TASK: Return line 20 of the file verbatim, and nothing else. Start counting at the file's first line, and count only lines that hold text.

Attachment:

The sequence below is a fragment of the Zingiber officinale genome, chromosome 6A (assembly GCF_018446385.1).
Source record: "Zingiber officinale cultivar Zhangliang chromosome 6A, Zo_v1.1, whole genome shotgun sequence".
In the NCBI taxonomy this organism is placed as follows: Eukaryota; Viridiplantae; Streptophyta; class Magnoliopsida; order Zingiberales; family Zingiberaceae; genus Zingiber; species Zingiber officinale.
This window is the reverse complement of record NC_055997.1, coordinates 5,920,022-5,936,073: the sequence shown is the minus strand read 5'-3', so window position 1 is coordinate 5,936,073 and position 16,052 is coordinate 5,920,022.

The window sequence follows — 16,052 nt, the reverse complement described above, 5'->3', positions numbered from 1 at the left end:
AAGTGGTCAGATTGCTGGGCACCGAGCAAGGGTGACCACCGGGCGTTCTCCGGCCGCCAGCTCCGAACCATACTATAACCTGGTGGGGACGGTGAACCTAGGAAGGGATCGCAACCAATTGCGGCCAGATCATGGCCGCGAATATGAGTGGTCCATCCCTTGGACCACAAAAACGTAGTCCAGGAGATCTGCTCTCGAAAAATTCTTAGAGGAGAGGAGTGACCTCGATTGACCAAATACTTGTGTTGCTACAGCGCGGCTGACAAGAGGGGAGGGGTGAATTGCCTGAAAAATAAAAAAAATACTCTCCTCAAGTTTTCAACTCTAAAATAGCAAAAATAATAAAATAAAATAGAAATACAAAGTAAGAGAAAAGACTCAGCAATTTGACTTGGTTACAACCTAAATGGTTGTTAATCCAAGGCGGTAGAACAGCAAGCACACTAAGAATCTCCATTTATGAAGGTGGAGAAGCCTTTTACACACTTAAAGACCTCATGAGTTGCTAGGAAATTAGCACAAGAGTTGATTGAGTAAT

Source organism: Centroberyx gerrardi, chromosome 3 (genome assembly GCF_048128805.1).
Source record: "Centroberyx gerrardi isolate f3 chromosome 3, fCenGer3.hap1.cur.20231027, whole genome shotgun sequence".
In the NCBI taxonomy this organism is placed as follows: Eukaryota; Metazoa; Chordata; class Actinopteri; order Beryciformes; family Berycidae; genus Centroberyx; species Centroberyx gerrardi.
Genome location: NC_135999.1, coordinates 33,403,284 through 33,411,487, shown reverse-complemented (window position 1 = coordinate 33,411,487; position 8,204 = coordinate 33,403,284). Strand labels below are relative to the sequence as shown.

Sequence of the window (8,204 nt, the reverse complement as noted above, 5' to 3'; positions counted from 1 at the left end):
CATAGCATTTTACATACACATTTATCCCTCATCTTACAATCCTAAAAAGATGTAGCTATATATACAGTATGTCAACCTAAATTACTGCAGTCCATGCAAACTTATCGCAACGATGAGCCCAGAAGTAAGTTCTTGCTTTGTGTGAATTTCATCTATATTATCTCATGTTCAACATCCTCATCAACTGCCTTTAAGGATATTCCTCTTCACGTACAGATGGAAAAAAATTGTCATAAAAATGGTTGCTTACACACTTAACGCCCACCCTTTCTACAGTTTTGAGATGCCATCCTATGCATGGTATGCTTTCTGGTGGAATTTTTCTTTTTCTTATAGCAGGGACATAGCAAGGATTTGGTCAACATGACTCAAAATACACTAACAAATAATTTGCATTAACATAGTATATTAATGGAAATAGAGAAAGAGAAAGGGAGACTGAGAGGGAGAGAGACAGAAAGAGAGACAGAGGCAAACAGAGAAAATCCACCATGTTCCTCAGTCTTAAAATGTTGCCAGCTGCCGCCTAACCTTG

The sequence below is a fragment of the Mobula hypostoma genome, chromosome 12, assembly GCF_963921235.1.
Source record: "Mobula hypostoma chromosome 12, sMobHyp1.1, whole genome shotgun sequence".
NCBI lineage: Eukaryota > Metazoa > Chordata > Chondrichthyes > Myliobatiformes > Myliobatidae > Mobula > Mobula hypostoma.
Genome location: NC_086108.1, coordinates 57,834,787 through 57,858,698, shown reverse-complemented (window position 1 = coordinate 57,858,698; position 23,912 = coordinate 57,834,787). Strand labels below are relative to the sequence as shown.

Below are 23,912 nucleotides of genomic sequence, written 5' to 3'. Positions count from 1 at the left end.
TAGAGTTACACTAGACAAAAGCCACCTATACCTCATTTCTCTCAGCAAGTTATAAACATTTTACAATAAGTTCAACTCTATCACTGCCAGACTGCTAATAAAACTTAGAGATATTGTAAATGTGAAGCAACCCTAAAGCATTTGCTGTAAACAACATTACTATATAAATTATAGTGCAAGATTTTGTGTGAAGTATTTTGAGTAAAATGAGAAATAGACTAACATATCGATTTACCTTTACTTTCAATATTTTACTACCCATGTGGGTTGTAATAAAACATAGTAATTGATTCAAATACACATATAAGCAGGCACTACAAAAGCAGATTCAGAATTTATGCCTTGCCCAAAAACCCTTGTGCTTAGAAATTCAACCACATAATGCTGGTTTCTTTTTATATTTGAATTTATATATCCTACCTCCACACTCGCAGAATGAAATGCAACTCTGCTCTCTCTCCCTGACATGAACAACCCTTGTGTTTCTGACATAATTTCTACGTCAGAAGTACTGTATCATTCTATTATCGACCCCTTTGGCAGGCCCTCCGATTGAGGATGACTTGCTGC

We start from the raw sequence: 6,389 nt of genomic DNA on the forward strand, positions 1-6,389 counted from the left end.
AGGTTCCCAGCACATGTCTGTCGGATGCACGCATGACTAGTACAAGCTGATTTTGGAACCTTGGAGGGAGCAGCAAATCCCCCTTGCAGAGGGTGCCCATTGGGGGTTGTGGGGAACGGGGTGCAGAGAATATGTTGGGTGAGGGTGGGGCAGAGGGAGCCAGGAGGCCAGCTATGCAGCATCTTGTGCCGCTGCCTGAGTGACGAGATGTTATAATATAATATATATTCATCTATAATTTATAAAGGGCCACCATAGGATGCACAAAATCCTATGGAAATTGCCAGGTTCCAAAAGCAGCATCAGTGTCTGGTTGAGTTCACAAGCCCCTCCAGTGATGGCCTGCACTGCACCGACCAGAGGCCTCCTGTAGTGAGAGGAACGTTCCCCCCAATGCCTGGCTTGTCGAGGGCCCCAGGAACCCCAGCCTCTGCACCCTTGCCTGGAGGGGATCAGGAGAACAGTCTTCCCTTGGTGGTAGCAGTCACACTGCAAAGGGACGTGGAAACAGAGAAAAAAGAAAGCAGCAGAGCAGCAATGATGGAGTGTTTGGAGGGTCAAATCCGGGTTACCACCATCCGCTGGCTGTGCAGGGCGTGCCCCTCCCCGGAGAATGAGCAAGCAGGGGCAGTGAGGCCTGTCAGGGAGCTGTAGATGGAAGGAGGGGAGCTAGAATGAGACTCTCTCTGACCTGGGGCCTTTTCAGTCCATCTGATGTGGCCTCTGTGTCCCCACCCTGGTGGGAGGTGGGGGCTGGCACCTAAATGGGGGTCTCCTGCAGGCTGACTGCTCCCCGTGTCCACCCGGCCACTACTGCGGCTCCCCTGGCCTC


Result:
AGGTTCCCAGCACATGTCTGTCGGATGCACGCATGACTAGTACAAGCTGATTTTGGAACCTTGGAGGGAGCAGCAAATCCCCCTTGCAGAGGGTGCCCATTGGGGGTTGTGGGGAACGGGGTGCAGAGAATATGTTGGGTGAGGGTGGGGCAGAGGGAGCCAGGAGGCCAGCTATGCAGCATCTTGTGCCGCTGCCTGAGTGACGAGATGTTATAATATAATATATATTCATCTATAATTTATAAAGGGCCACCATAGGATGCACAAAATCCTATGGAAATTGCCAGGTTCCAAAAGCAGCATCAGTGTCTGGTTGAGTTCACAAGCCCCTCCAGTGATGGCCTGCACTGCACCGACCAGAGGCCTCCTGTAGTGAGAGGAACGTTCCCCCCAATGCCTGGCTTGTCGAGGGCCCCAGGAACCCCAGCCTCTGCACCCTTGCCTGGAGGGGATCAGGAGAACAGTCTTCCCTTGGTGGTAGCAGTCACACTGCAAAGGGACGTGGAAACAGAGAAAAAAGAAAGCAGCAGAGCAGCAATGATGGAGTGTTTGGAGGGTCAAATCCGGGTTACCACCATCCGCTGGCTGTGCAGGGCGTGCCCCTCCCCGGAGAATGAGCAAGCAGGGGCAGTGAGGCCTGTCAGGGAGCTGTAGATGGAAGGAGGGGAGCTAGAATGAGACTCTCTCTGACCTGGGGCCTTTTCAGTCCATCTGATGTGGCCTCTGTGTCCCCACCCTGGTGGGAGGTGGGGGCTGGCACCTAAATGGGGGTCTCCTGCAGGCTGACTGCTCCCCGTGTCCACCCGGCCACTACTGCGGCTCCCCTGGCCTC